Is the war in Iraq over?
“In essence, Obama has declared the war in Iraq all but over,” the story said, noting the Democratic presidential candidate’s vow to shift troops away from Iraq to the worsening conflict in Afghanistan.
At a time when U.S. military statistics show less violence in Iraq than at any time since early 2004, it’s worth asking the question — is the war over?
It is not over for Iraqis in some northern provinces, where al Qaeda militants remain active. And there may be more days like last Monday when four suicide bombers killed nearly 60 people in Baghdad and the city of Kirkuk.
But in Baghdad, something dramatic has happened in the past couple of months. There is an air of hope and even optimism despite the occasional major bombing in the capital.
I asked some Iraqis if they thought the war was over.
Absolutely said five friends, all men aged between 19 and 22 who were sitting on a bench in a park alongside the Tigris River just before dusk last weekend. Scores of families were at the park, children playing on swings or flying kites.
“There is rebuilding, people are getting jobs. A year ago I couldn’t go to university because militias would check your ID,” said student Ahmed Ali, referring to the chilling militia practice of finding out who was Shi’ite and who was Sunni.
“Now, I just go there,” he added with a shrug.
Mohammed Radhi, 45, was enjoying a picnic with his wife and four children at the park. He said much hinged on whether local elections — scheduled for October but which seem destined to be delayed by political bickering — were held peacefully.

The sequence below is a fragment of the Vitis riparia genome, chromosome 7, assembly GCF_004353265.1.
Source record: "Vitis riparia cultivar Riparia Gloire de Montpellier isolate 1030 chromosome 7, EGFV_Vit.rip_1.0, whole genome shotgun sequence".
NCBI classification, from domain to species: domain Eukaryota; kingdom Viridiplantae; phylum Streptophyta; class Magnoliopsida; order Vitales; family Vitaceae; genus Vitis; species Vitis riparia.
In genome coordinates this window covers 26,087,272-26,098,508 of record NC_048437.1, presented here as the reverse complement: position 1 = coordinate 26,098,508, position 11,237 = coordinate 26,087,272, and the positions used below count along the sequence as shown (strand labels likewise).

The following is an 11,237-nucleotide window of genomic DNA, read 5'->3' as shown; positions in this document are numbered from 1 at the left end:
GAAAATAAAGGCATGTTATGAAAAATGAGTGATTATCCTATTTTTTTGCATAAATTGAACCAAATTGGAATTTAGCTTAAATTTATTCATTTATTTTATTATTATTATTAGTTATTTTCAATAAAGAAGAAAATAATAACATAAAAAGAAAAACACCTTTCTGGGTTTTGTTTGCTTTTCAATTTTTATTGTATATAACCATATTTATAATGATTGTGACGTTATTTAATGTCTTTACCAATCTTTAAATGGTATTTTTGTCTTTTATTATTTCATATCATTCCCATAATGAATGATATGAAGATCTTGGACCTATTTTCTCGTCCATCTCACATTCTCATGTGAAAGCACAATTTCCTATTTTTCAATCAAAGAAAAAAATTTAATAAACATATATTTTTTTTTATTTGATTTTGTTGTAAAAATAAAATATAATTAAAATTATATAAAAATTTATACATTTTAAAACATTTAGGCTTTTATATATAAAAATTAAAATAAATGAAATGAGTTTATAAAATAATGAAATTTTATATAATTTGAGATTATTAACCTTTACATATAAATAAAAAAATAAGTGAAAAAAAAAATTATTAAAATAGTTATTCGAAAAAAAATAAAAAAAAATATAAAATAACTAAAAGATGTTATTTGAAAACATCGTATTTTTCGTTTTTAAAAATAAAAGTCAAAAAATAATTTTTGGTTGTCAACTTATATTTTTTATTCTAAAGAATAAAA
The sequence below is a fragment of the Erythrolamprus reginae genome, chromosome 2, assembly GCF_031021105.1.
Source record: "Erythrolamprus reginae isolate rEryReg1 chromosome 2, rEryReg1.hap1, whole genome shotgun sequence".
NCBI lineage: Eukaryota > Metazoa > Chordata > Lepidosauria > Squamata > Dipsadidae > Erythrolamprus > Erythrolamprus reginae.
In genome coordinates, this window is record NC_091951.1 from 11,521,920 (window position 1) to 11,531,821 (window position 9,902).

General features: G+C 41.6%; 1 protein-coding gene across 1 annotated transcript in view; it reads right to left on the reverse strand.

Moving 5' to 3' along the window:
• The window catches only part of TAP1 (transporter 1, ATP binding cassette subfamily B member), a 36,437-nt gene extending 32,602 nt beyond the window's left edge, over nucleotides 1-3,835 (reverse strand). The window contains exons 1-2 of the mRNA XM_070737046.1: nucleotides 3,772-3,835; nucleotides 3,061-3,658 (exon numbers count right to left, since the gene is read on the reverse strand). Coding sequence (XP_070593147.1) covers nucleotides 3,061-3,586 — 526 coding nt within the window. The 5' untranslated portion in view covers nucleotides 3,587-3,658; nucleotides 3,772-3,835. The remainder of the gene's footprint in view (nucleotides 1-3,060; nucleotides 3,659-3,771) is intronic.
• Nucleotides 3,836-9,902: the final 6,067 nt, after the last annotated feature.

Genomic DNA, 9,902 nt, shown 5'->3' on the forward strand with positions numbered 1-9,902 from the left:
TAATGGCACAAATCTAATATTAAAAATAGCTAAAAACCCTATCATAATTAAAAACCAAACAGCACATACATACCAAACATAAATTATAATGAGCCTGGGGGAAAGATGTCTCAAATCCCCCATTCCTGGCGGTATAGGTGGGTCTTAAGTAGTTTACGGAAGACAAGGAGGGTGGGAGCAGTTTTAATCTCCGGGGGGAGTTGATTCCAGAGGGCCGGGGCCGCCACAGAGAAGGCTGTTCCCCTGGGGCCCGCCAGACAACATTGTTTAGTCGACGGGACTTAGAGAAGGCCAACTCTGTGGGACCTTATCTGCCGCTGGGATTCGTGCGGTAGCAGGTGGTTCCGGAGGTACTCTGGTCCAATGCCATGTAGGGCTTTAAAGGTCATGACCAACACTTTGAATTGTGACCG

“It’s certainly better now but we have elections so our security will depend on the politicians. It’s up to them to decide if the war is over,” said Radhi.
Baghdad still looks like a city at war.
Concrete blast walls up to 12-feet (3.5 metres) high snake through entire neighbourhoods, encircle markets and government buildings. Iraqi troops man countless checkpoints. U.S. military Humvees rumble through the city. Even the park has checkpoints.
But Iraqi officials now talk about investment as much as security operations.
Kuwaiti investors want to build a multi-billion dollar housing and tourist complex in the southern city of Najaf. A foundation stone was laid this month for a luxury hotel in Baghdad, albeit in the fortified Green Zone government compound.
Shi’ite Prime Minister Nuri al-Maliki, derided as an ineffective leader only a year ago, has won praise.
The main Sunni Arab bloc has returned to the government after a year-long boycott and last week Maliki hosted Obama in Baghdad before jetting off to meet German and Italian leaders as well as Pope Benedict.
The Bush administration haslonged for this sort of progress in Iraq. The flipside has been growing Iraqi confidence.
At Baghdad’s insistence, Washington has accepted the idea of a “time horizon” for U.S. combat troops to leave. Maliki says he hopes U.S. combat forces could be out of Iraq in 2010 — roughly in line with Obama’s promised timetable for withdrawal.
A lot might still go wrong in Iraq.
The elections could spark violence. Al Qaeda in Iraq might be on the ropes but it has regenerated itself before. Sunni Arab insurgents who switched sides to fight al Qaeda might come into open conflict with Iraq’s Shi’ite-dominated security forces.
For now, Iraqis at the park by the Tigris River reflect on the possibility that the worst could be over.
“To see everyone out and about like this makes you feel good about the country,” said Hassan Qado, 22, a policeman.